I AM one of those who have to put up with the traffic in Minglanilla town daily, notably at the corner of the national highway and the road towards Barangay Tungkil. I didn't write about this because I was hoping that the Minglanilla Municipal Government would be able to straighten up its act after the completion of the major road project by the Department of Public Works and Highways (DPWH) there and the setting up of digital traffic lights in strategic places of the highway.
I was therefore pleasantly surprised when I read the report in Sun.Star Cebu written by Justin K. Vestil that the Minglanilla Traffic Commission (Mitcom) is finally trying to be creative in solving the traffic problem specifically at the corner of the national highway and the Tungkil road. The report talked about an experimental traffic scheme, which is actually the scheduling of the entry and exit of trucks to and from Tungkil.
Apparently, Mitcom is blaming the use of the road by the trucks as the cause of the traffic gridlock in the area and not the operation of the digital traffic light. But many drivers I talked with said the flow of traffic in the area was smoother before the traffic light became functional. Unfortunately, I read an interview with Minglanilla Mayor Elanito Peña, who casually dismissed the suggestion that the traffic lights, specifically their setting, caused the problem.
As they say, the first step in solving a problem is to acknowledge that there is one. The mayor didn't acknowledge the problem with the way the clocks of those traffic lights, notably at the corner of the national highway and the Tungkil road, were setd. So how can the traffic problem be solved?
This problem does not only exist in Minglanilla but also in Talisay, notably the portion of the south coastal road that cuts through the city. Traffic flow in that area has slowed down and gridlocks often occur since the digital traffic lights were put up there.
When I heard of the plan of Ludo Power Corp. to put up a coal-fired power plant in Barangay Sawang Calero and of the Cebu City Council opening up to it via a public hearing, I was surprised. It turned out that environmentalists in Cebu were caught off-guard, too. Who would have thought that a coal-fired power plant would be envisioned in a thickly-populated area. And why the city council's openness?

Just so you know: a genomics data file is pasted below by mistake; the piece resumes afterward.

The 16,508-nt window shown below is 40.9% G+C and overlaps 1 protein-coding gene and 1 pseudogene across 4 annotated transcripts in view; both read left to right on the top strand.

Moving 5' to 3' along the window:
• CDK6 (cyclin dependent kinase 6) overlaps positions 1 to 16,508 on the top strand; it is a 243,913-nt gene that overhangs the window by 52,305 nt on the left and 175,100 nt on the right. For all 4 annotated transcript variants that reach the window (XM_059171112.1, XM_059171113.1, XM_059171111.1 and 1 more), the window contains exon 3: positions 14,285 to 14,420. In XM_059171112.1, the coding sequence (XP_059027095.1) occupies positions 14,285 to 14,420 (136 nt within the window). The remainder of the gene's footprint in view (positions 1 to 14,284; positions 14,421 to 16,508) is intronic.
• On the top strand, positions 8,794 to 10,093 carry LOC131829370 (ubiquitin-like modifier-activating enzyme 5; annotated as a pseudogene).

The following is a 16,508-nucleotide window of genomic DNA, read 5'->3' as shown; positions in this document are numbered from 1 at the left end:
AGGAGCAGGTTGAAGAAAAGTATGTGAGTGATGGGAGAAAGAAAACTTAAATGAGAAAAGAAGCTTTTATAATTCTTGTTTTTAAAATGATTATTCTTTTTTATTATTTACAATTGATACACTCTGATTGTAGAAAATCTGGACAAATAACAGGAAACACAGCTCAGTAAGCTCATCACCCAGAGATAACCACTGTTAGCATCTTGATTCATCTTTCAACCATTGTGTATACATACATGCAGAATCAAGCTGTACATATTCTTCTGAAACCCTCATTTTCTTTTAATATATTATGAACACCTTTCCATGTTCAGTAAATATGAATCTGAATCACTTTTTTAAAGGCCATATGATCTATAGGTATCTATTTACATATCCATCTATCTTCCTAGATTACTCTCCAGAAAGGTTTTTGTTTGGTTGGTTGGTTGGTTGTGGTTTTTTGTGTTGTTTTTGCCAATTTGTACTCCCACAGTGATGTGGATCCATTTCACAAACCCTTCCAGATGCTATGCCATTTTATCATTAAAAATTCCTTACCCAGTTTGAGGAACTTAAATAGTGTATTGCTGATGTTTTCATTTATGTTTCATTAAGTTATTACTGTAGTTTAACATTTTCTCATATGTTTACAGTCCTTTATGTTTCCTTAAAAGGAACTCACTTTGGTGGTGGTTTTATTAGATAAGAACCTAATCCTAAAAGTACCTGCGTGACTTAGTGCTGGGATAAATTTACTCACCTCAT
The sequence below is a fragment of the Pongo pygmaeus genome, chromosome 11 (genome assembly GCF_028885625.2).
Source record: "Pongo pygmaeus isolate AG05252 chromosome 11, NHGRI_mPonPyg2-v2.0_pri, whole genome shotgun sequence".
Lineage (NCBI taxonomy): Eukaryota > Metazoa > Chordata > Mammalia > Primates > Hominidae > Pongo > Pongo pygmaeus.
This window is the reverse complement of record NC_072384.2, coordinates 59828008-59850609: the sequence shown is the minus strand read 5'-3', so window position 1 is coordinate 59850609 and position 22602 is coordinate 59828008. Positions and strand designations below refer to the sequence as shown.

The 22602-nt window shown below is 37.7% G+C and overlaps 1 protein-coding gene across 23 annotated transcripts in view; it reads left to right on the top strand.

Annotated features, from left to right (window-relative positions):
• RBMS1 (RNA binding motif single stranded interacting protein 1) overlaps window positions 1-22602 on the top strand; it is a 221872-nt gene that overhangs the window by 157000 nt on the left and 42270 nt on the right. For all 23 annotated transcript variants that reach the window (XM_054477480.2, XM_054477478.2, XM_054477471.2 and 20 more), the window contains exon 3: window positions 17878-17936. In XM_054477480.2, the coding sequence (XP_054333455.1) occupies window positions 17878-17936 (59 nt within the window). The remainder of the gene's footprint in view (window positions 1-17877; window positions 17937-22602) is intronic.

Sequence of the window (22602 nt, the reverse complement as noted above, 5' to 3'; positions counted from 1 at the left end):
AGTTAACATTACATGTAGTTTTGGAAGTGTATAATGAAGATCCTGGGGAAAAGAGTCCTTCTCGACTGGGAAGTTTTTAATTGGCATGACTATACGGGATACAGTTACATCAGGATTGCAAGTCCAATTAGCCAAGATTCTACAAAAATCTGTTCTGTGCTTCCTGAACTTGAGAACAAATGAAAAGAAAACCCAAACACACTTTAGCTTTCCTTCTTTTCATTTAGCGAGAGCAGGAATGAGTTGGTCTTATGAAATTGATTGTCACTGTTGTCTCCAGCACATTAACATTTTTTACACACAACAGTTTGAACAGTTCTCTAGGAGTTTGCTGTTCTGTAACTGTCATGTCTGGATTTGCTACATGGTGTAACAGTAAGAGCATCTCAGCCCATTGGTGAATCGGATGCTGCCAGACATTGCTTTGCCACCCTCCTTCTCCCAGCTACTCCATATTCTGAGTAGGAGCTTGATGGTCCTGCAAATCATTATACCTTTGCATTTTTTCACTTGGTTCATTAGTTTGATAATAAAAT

I say this is turning out to be an interesting tug-of-war. While the city council, which earlier came up with a stand against the construction of coal-fired power plants, is softening up, Energy Secretary Zenaida Monsada was quoted as taking the cudgels for coal-fired power plants. Now LPC, through its community relations officer Nelson Yuvallos, is inviting environmentalists to be part of the project's control monitoring council.
It's a good suggestion but I doubt if environmentalists would accept the offer if they value their integrity. Doing so would mean they have accepted the logic of the project and ties them to the council's decisions. That would limit their ability to aggressively oppose the plan.
Interestingly, Yuvallos mouthed what I have been saying about allowing coal-fired power plants to operate: that they tend to follow regulations on environmental protection only in the early stages of their operation and violate these when public attention focuses elsewhere. “We don't want it to happen again,” was Yuvallos' vow, though.
But there is one question that I still want answered adequately: Why insist on putting up the coal-fired power plant in, of all places, a thickly populated area? Which is the overriding concern there, cost savings or public safety?
(email@example.com/ twitter: @khanwens)